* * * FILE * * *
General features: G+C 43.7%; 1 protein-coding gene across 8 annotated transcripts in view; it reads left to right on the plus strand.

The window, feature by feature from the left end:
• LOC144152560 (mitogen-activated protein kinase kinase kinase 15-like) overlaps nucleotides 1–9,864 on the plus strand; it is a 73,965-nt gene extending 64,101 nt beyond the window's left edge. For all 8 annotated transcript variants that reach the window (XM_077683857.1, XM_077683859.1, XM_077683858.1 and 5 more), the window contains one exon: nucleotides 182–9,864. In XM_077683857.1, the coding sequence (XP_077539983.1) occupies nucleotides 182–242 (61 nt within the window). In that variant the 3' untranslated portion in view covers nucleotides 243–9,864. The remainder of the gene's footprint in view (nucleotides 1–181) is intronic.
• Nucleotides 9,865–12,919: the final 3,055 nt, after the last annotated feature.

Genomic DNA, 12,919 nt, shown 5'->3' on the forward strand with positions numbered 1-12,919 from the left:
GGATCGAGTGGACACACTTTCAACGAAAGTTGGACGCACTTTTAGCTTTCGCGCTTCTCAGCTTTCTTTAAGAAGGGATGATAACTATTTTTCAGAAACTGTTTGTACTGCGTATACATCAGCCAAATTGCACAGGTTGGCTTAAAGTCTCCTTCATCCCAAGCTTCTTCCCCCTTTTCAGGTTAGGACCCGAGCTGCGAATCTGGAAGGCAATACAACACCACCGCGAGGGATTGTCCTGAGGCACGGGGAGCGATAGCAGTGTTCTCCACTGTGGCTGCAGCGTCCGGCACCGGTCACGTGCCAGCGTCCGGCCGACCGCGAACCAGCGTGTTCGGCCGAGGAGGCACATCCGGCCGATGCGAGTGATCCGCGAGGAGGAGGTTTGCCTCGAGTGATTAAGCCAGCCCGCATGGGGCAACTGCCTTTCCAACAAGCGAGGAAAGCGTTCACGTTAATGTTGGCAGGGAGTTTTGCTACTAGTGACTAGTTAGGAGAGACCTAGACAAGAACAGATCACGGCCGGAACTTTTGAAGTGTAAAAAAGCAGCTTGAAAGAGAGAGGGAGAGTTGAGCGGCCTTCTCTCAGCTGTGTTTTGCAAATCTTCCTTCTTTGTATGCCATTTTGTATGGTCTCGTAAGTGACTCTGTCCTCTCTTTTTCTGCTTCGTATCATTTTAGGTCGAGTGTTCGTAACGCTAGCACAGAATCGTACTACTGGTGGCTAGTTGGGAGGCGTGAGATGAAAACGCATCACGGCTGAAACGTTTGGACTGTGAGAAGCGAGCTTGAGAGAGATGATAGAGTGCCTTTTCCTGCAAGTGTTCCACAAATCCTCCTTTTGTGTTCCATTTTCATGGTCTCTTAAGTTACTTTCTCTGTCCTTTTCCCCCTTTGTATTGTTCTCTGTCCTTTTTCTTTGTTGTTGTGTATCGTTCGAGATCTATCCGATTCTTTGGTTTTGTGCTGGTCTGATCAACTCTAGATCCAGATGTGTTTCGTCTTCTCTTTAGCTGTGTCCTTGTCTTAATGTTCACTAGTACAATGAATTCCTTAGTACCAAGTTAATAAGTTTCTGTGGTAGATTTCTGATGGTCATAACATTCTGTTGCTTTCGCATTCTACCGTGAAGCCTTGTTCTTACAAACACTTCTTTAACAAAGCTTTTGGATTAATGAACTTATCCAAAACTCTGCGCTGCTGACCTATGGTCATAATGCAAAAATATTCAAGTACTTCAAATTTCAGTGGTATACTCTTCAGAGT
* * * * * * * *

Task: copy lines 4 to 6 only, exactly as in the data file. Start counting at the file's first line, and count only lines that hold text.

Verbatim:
• Nucleotides 9,865–12,919: the final 3,055 nt, after the last annotated feature.

Genomic DNA, 12,919 nt, shown 5'->3' on the forward strand with positions numbered 1-12,919 from the left:
GGATCGAGTGGACACACTTTCAACGAAAGTTGGACGCACTTTTAGCTTTCGCGCTTCTCAGCTTTCTTTAAGAAGGGATGATAACTATTTTTCAGAAACTGTTTGTACTGCGTATACATCAGCCAAATTGCACAGGTTGGCTTAAAGTCTCCTTCATCCCAAGCTTCTTCCCCCTTTTCAGGTTAGGACCCGAGCTGCGAATCTGGAAGGCAATACAACACCACCGCGAGGGATTGTCCTGAGGCACGGGGAGCGATAGCAGTGTTCTCCACTGTGGCTGCAGCGTCCGGCACCGGTCACGTGCCAGCGTCCGGCCGACCGCGAACCAGCGTGTTCGGCCGAGGAGGCACATCCGGCCGATGCGAGTGATCCGCGAGGAGGAGGTTTGCCTCGAGTGATTAAGCCAGCCCGCATGGGGCAACTGCCTTTCCAACAAGCGAGGAAAGCGTTCACGTTAATGTTGGCAGGGAGTTTTGCTACTAGTGACTAGTTAGGAGAGACCTAGACAAGAACAGATCACGGCCGGAACTTTTGAAGTGTAAAAAAGCAGCTTGAAAGAGAGAGGGAGAGTTGAGCGGCCTTCTCTCAGCTGTGTTTTGCAAATCTTCCTTCTTTGTATGCCATTTTGTATGGTCTCGTAAGTGACTCTGTCCTCTCTTTTTCTGCTTCGTATCATTTTAGGTCGAGTGTTCGTAACGCTAGCACAGAATCGTACTACTGGTGGCTAGTTGGGAGGCGTGAGATGAAAACGCATCACGGCTGAAACGTTTGGACTGTGAGAAGCGAGCTTGAGAGAGATGATAGAGTGCCTTTTCCTGCAAGTGTTCCACAAATCCTCCTTTTGTGTTCCATTTTCATGGTCTCTTAAGTTACTTTCTCTGTCCTTTTCCCCCTTTGTATTGTTCTCTGTCCTTTTTCTTTGTTGTTGTGTATCGTTCGAGATCTATCCGATTCTTTGGTTTTGTGCTGGTCTGATCAACTCTAGATCCAGATGTGTTTCGTCTTCTCTTTAGCTGTGTCCTTGTCTTAATGTTCACTAGTACAATGAATTCCTTAGTACCAAGTTAATAAGTTTCTGTGGTAGATTTCTGATGGTCATAACATTCTGTTGCTTTCGCATTCTACCGTGAAGCCTTGTTCTTACAAACACTTCTTTAACAAAGCTTTTGGATTAATGAACTTATCCAAAACTCTGCGCTGCTGACCTATGGTCATAATGCAAAAATATTCAAGTACTTCAAATTTCAGTGGTATACTCTTCAGAGT